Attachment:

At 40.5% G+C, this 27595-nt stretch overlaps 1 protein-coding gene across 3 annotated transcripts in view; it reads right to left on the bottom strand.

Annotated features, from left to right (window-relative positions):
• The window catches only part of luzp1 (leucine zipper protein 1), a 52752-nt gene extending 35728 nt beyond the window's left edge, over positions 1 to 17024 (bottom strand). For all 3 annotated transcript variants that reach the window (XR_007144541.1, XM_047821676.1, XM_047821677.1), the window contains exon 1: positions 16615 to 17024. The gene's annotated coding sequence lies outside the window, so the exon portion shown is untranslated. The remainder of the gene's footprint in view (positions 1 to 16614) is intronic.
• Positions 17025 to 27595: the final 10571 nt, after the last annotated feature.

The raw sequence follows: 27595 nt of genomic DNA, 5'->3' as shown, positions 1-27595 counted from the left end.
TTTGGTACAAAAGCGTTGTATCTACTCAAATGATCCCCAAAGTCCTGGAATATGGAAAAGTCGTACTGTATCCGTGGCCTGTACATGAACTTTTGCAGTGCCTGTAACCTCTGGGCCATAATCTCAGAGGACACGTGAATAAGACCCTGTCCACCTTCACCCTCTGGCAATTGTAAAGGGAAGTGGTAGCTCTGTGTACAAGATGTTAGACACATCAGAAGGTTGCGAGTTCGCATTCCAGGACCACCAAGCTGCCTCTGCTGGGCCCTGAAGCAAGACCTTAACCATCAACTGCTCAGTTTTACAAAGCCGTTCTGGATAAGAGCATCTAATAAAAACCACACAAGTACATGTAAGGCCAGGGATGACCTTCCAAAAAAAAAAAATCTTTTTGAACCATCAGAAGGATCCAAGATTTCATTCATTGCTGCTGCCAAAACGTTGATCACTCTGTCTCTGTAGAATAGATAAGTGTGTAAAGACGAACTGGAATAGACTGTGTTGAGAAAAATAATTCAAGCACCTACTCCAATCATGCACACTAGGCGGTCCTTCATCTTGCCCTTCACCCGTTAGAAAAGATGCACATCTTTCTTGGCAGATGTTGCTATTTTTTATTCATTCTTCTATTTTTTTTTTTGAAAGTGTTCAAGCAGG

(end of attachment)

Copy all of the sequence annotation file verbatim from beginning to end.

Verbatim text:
At 40.5% G+C, this 27595-nt stretch overlaps 1 protein-coding gene across 3 annotated transcripts in view; it reads right to left on the bottom strand.

Annotated features, from left to right (window-relative positions):
• The window catches only part of luzp1 (leucine zipper protein 1), a 52752-nt gene extending 35728 nt beyond the window's left edge, over positions 1 to 17024 (bottom strand). For all 3 annotated transcript variants that reach the window (XR_007144541.1, XM_047821676.1, XM_047821677.1), the window contains exon 1: positions 16615 to 17024. The gene's annotated coding sequence lies outside the window, so the exon portion shown is untranslated. The remainder of the gene's footprint in view (positions 1 to 16614) is intronic.
• Positions 17025 to 27595: the final 10571 nt, after the last annotated feature.

The raw sequence follows: 27595 nt of genomic DNA, 5'->3' as shown, positions 1-27595 counted from the left end.
TTTGGTACAAAAGCGTTGTATCTACTCAAATGATCCCCAAAGTCCTGGAATATGGAAAAGTCGTACTGTATCCGTGGCCTGTACATGAACTTTTGCAGTGCCTGTAACCTCTGGGCCATAATCTCAGAGGACACGTGAATAAGACCCTGTCCACCTTCACCCTCTGGCAATTGTAAAGGGAAGTGGTAGCTCTGTGTACAAGATGTTAGACACATCAGAAGGTTGCGAGTTCGCATTCCAGGACCACCAAGCTGCCTCTGCTGGGCCCTGAAGCAAGACCTTAACCATCAACTGCTCAGTTTTACAAAGCCGTTCTGGATAAGAGCATCTAATAAAAACCACACAAGTACATGTAAGGCCAGGGATGACCTTCCAAAAAAAAAAAATCTTTTTGAACCATCAGAAGGATCCAAGATTTCATTCATTGCTGCTGCCAAAACGTTGATCACTCTGTCTCTGTAGAATAGATAAGTGTGTAAAGACGAACTGGAATAGACTGTGTTGAGAAAAATAATTCAAGCACCTACTCCAATCATGCACACTAGGCGGTCCTTCATCTTGCCCTTCACCCGTTAGAAAAGATGCACATCTTTCTTGGCAGATGTTGCTATTTTTTATTCATTCTTCTATTTTTTTTTTTGAAAGTGTTCAAGCAGG